Growing with crop rotation
When growing with crop rotation – or crop sequences, as it is also called there are two ways of doing it. One way is that plants are planted sequentially on the same cultivation area within the season. For example, one can first grow lettuce, then dill; which also peaks quickly, and finally winter lettuce, which will finish growing late in the season. Another form of crop rotation is the one that runs over a number of years, and where the plants change their place of planting from year to year according to set rules.
In the past, this was a matter, of course. It was unthinkable to deplete the soil, and thereby expose the crops to diseases and insect attacks. One could still cultivate with nature. Since the 1950s, this knowledge has slowly but surely disappeared due to all the artificial fertilizers and other chemicals. Fortunately, it has started to swing back in to favour again, with old know-
ledge being dusted off.
It is not at all as difficult as one might think at first glance. By dividing the crops into four parts, which are then cultivated according to the 4-year crop rotation, you are already up and running. To keep track of what you grow and how it is progressing, it is excellent to keep notes.
Of course, you do not have to blindly follow these suggestions. As always, you have to adapt your cultivation to what you want to eat yourself. The basis of crop rotation is that plants with similar nutritional needs are cultivated together in each bed, while at the same time ensuring that the plants thrive on growing together.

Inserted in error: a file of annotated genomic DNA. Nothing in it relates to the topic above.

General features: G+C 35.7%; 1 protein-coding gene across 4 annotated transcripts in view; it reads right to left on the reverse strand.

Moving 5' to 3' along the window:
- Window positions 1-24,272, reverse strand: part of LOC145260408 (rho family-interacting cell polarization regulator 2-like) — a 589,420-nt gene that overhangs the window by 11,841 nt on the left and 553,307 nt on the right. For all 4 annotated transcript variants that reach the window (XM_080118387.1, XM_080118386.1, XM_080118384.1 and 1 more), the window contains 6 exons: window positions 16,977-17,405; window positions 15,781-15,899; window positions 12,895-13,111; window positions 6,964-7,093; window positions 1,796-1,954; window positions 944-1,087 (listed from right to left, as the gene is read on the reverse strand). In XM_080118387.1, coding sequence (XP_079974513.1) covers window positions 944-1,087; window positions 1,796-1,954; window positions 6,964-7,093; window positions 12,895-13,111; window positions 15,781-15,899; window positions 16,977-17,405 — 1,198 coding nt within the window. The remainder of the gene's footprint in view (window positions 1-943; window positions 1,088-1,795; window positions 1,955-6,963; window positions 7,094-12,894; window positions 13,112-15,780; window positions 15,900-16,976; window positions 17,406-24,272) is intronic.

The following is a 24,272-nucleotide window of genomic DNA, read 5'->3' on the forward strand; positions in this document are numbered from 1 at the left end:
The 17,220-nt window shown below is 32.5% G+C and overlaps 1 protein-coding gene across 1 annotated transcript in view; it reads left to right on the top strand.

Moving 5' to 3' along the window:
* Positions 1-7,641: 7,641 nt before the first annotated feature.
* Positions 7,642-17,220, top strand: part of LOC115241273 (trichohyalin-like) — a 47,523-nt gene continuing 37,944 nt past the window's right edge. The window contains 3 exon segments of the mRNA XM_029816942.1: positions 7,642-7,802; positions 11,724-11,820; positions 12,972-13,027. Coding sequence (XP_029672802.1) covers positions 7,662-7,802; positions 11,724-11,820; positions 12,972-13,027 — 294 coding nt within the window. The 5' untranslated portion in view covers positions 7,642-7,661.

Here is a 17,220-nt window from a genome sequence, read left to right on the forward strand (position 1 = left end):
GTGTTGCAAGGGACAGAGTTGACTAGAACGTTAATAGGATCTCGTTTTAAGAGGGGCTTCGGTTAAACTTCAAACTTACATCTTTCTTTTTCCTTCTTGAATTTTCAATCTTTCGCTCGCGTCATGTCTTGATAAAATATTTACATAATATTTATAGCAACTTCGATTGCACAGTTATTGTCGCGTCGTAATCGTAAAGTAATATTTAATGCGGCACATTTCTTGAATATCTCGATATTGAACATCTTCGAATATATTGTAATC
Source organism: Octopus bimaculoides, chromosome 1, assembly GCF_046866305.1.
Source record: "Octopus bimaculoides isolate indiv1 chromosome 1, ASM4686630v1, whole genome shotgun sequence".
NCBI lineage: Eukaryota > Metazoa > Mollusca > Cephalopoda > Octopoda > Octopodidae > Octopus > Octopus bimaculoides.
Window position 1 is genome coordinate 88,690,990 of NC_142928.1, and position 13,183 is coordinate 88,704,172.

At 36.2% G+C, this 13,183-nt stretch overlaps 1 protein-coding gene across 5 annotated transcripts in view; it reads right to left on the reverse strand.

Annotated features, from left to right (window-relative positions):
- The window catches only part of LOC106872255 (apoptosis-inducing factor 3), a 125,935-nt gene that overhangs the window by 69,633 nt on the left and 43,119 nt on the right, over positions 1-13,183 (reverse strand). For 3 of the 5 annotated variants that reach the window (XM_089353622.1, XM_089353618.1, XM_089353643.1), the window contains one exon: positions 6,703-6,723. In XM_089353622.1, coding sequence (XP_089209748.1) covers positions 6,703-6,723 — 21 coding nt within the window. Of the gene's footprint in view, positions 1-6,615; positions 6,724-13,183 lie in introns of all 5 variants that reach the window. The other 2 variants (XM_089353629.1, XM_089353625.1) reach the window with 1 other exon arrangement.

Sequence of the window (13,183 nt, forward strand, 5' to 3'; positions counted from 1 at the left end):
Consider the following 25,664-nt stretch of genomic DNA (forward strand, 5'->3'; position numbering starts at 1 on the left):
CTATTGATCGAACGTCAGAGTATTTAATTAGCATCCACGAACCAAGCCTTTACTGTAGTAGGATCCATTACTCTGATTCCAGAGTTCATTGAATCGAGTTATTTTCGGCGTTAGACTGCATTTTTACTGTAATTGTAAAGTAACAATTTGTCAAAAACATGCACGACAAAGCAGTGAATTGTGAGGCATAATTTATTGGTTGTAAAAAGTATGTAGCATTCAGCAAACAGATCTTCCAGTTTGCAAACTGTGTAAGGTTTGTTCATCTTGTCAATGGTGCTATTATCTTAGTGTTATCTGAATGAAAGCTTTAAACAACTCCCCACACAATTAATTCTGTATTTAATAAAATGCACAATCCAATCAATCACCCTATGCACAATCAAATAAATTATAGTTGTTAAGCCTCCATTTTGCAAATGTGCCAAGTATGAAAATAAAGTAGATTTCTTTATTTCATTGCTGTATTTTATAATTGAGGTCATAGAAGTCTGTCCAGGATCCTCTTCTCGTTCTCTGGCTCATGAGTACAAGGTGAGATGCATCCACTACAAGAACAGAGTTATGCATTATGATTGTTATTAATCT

Depending on how many different plants you want to grow, how large the area you have available is, and how good the soil is when you start your cultivation, you can choose between different amounts of years in your crop rotation cycle.
The benefits of growing with crop rotation
⇾ Reduced soil fatigue
⇾ Healthier soils
⇾ Reduced number of diseases
⇾ Fewer pest infestations
⇾ Optimal nutritional conditions
⇾ Different amounts of years in a crop rotation
4-year crop rotation
Year / Bed 1 – Plants that provide nutrition
Year 1, you grow legumes and other green manure plants that feed the soil themselves, which means they do not need any extra nutrients. If the soil is impoverished, you can give a moderate dose of liquid manure or treatment of grass clippings in the spring. In late summer, when harvesting the peas and beans, the remains of the plants are worked into the soil.
If you grow pure green manure plants where you do not take a harvest, it is advisable to cute these down a couple of times during the season. Some of the cut off mass will also be an excellent cover material for the other crops.
⇾ Green crop plants such as clover, vetches, and lacy phacelia
Year / Bed 2 – Nutritionally demanding plants
Here you will feed the soil properly with fertilizer, covered with grass clippings, and water with nettle water, all done to ensure that the nutritionally demanding plants thrive. This group includes pumpkin plants, some onion plants, and cabbage.
Year / Bed 3 – Moderate requirements for nutrition
Here you can add a little fertilizer in the form of mulching, but absolutely no new fertilizer – because these plants are not particularly demanding. Root vegetables grow for so long, and they utilize the mycorrhiza. Therefore, they manage with less nutrition. This includes root vegetables, lettuce, parsley, dill, and onions. Both root vegetables and onions will have …